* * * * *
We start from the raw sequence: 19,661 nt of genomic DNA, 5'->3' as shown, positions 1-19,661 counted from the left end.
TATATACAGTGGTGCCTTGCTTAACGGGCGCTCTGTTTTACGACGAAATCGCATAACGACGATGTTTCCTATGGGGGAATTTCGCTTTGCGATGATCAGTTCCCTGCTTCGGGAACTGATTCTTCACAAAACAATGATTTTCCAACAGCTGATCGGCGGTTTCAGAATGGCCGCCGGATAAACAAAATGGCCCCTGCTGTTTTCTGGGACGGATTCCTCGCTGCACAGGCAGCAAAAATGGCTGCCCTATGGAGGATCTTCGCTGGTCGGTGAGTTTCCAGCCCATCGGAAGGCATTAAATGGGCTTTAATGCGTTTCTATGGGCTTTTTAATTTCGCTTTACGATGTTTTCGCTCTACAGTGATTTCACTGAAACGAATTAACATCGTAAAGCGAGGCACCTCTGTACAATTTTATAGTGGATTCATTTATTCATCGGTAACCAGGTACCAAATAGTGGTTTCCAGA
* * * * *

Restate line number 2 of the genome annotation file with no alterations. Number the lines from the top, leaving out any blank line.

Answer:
TATATACAGTGGTGCCTTGCTTAACGGGCGCTCTGTTTTACGACGAAATCGCATAACGACGATGTTTCCTATGGGGGAATTTCGCTTTGCGATGATCAGTTCCCTGCTTCGGGAACTGATTCTTCACAAAACAATGATTTTCCAACAGCTGATCGGCGGTTTCAGAATGGCCGCCGGATAAACAAAATGGCCCCTGCTGTTTTCTGGGACGGATTCCTCGCTGCACAGGCAGCAAAAATGGCTGCCCTATGGAGGATCTTCGCTGGTCGGTGAGTTTCCAGCCCATCGGAAGGCATTAAATGGGCTTTAATGCGTTTCTATGGGCTTTTTAATTTCGCTTTACGATGTTTTCGCTCTACAGTGATTTCACTGAAACGAATTAACATCGTAAAGCGAGGCACCTCTGTACAATTTTATAGTGGATTCATTTATTCATCGGTAACCAGGTACCAAATAGTGGTTTCCAGA